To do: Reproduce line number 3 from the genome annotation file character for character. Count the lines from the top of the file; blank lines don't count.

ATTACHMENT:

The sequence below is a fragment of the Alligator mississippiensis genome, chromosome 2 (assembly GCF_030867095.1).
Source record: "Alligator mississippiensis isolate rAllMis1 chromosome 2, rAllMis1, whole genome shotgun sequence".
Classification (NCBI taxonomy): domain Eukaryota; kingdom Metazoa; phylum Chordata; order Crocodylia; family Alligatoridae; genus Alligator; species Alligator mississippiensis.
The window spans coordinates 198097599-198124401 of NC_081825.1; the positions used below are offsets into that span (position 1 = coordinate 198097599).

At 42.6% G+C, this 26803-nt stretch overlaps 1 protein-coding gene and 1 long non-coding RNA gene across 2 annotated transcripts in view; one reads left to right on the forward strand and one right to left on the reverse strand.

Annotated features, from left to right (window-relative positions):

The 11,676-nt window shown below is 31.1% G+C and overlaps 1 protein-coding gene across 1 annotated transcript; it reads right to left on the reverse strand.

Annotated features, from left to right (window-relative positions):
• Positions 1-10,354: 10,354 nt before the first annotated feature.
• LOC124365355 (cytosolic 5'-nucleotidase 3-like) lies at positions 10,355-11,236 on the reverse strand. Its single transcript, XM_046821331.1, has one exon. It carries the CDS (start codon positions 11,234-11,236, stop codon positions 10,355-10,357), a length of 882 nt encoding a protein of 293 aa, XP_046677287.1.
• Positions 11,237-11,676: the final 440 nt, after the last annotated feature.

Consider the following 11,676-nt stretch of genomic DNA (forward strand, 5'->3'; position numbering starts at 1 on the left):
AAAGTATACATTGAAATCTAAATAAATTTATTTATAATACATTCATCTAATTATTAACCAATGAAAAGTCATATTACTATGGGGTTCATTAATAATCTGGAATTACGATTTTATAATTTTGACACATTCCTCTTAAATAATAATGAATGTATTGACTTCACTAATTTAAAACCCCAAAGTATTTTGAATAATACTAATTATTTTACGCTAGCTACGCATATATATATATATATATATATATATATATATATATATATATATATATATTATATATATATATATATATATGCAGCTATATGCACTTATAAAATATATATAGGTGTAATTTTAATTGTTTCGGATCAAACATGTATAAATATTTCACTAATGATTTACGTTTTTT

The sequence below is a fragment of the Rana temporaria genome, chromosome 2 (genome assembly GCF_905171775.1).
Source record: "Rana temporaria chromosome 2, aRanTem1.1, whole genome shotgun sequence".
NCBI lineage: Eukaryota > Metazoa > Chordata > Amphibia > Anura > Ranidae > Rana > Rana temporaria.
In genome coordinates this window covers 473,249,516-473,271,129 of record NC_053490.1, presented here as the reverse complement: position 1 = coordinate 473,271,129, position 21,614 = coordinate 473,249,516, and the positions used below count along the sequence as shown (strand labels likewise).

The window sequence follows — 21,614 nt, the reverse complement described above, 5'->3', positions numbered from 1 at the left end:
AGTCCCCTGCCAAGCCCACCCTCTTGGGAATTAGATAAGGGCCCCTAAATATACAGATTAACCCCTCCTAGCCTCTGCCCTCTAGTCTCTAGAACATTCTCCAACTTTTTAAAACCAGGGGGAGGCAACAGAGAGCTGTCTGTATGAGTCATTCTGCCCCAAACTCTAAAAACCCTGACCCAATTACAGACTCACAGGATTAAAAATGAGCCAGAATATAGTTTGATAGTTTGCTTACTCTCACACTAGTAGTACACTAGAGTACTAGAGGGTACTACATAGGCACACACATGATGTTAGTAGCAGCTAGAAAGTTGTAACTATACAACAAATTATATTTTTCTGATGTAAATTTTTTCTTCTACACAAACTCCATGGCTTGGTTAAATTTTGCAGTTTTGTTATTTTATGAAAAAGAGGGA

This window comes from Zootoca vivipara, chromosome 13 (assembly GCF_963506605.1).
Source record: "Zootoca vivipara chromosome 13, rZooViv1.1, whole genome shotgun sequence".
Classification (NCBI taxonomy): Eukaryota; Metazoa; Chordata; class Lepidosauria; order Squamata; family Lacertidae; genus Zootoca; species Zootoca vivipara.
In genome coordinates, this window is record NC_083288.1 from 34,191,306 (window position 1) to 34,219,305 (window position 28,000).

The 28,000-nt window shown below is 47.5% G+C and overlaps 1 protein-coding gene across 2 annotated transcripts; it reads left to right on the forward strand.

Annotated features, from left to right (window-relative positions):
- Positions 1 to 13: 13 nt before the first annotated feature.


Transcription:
Classification (NCBI taxonomy): domain Eukaryota; kingdom Metazoa; phylum Chordata; order Crocodylia; family Alligatoridae; genus Alligator; species Alligator mississippiensis.